Next was the controversial remake of the instant classic Let The Right One In, which Matt Reeves took on and made into an incredibly competent Let Me In. While my main issues was the use of CGI to create some of the vampire action sequences involving Abby, played by the screen-stealing Chloe Moretz, I think the film has a few powerful sequences and is shot straight as an arrow. There is very little fat to this film. Judging Let Me In based on the original is a frequent mistake, as the film should be viewed objectively and by itself. While I certainly enjoyed the film, I didn’t fall in love with it. However, certain scenes really make a lasting impression, especially the ones with Richard Jenkins, who plays Abby’s caretaker.

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Fourth on my list was Stone, a film I am still digesting and getting a sense of. Intriguing and showcasing great talent like Robert DeNiro, Milla Jovovich, and Edward Norton, we have a film that leaves a lot open for discussion. The revolving story of betrayal and trickery has you constantly second-guessing motives and the reality of it all. Stone is a fascinating film for those that can handle a slow build within a narrative that doesn’t offer easy answers.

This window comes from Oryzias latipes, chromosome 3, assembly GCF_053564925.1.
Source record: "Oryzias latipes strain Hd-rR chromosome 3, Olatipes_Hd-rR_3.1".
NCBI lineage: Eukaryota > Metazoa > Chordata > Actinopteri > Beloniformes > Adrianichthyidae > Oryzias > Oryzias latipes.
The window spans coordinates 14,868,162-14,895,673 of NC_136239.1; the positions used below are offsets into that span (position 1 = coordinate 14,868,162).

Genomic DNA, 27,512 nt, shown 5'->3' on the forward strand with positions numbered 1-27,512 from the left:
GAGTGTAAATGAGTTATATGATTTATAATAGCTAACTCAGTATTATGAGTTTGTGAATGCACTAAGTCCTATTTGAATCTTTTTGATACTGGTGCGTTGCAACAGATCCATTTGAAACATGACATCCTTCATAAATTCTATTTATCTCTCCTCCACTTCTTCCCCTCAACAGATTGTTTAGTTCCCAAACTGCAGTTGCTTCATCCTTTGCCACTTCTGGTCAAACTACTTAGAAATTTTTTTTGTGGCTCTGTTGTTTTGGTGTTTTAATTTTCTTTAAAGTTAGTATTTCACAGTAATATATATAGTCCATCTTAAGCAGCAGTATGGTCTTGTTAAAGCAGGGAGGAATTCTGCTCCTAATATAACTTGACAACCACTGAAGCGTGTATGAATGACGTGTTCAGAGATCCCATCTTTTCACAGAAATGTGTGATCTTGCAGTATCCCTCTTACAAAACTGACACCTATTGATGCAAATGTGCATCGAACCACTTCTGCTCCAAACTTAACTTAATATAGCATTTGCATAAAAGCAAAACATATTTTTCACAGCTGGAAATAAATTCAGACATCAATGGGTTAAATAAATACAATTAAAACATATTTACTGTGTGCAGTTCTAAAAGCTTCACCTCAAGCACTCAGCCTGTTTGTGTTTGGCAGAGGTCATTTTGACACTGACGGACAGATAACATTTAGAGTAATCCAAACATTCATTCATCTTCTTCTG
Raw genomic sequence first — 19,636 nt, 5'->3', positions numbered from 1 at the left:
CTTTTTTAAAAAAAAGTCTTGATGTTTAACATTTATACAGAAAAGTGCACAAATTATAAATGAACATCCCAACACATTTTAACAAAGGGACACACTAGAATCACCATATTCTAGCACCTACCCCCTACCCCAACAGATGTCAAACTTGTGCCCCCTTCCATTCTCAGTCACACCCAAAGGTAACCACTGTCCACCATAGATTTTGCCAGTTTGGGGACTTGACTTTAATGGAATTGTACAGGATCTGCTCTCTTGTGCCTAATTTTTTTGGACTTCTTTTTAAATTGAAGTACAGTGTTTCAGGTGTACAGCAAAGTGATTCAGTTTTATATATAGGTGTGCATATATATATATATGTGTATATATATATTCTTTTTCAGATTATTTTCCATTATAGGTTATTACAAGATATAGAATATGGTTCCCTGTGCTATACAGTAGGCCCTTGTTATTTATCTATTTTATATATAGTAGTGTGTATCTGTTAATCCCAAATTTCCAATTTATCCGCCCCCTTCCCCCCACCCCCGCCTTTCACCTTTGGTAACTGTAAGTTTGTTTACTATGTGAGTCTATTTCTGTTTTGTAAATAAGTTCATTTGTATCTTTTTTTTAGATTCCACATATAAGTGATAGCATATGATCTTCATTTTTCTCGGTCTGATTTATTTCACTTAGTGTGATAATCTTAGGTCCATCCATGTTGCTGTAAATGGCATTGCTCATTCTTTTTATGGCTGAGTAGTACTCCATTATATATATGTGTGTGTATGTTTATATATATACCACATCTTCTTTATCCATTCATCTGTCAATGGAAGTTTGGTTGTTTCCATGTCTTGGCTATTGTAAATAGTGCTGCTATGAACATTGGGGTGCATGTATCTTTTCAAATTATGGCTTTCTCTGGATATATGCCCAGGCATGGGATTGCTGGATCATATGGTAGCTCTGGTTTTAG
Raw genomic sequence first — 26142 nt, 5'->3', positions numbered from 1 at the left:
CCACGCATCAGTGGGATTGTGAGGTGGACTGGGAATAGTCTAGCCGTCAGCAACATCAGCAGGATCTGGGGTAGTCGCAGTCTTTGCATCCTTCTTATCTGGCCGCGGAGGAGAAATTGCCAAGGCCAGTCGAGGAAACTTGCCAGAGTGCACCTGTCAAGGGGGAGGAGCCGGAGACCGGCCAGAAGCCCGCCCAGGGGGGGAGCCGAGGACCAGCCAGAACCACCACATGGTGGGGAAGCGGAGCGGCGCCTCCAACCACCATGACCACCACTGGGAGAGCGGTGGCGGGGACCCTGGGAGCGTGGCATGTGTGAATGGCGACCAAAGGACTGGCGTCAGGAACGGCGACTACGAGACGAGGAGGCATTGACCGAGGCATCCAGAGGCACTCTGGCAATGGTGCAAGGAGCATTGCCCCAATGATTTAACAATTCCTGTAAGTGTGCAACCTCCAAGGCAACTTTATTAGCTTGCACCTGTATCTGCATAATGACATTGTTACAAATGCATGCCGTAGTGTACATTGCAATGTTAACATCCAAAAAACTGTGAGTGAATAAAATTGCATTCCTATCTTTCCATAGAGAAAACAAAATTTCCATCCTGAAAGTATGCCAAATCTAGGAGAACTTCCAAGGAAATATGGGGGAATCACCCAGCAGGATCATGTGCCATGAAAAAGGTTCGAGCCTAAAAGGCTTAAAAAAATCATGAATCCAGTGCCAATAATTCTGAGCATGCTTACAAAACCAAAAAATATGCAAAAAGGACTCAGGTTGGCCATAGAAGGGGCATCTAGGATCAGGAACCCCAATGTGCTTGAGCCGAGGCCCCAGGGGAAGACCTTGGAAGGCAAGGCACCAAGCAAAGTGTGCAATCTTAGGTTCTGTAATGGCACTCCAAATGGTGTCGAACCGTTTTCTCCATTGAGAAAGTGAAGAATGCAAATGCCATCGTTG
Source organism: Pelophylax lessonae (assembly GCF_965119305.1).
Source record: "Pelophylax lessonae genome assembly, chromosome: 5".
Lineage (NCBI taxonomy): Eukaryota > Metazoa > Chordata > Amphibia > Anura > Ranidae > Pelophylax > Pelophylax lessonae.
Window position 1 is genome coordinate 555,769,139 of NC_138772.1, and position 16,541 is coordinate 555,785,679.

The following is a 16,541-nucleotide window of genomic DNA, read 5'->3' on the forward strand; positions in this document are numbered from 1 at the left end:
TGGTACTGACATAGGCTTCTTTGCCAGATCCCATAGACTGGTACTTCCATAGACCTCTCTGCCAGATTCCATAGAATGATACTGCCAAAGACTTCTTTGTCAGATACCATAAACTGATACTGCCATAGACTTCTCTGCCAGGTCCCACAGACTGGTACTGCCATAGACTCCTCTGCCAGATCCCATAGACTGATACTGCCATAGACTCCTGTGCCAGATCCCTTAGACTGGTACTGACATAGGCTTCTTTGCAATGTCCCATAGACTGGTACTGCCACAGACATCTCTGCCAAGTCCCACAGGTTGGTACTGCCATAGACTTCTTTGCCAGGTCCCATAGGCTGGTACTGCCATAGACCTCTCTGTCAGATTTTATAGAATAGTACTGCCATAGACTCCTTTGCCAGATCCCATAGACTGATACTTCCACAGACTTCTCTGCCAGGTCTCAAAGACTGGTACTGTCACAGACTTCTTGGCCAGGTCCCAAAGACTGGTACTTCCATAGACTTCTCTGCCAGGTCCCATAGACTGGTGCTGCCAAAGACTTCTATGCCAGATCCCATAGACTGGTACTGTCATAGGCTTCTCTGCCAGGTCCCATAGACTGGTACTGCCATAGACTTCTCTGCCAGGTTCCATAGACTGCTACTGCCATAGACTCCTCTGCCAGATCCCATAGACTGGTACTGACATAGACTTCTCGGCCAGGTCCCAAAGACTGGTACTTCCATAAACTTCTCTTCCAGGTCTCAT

All of these films I screened outside of Fantastic Fest, as I had to watch a number of them before the scheduled interviews. That means the SNAFU that occurred with the experimental online reservation system on Thursday morning had little to no effect on me. However, many of the other press felt the woes of the experiment, though I truly had no issue getting into Mother’s Day via the standby line. Speaking of, while Darren Lynn Bousman’s newest film brought us milk and cookies before the film, I could feel many in the audience getting restless at the beginning. However, once Mother -played by the lovely Rebecca De Mornay- gets involved, the pace starts to pick up and we were treated to a bloody drama about the roles of women and the power of manipulation. The middle of the film is the real…milk and cookies, as the final third seems to setup for a sequel too cleanly for my tastes.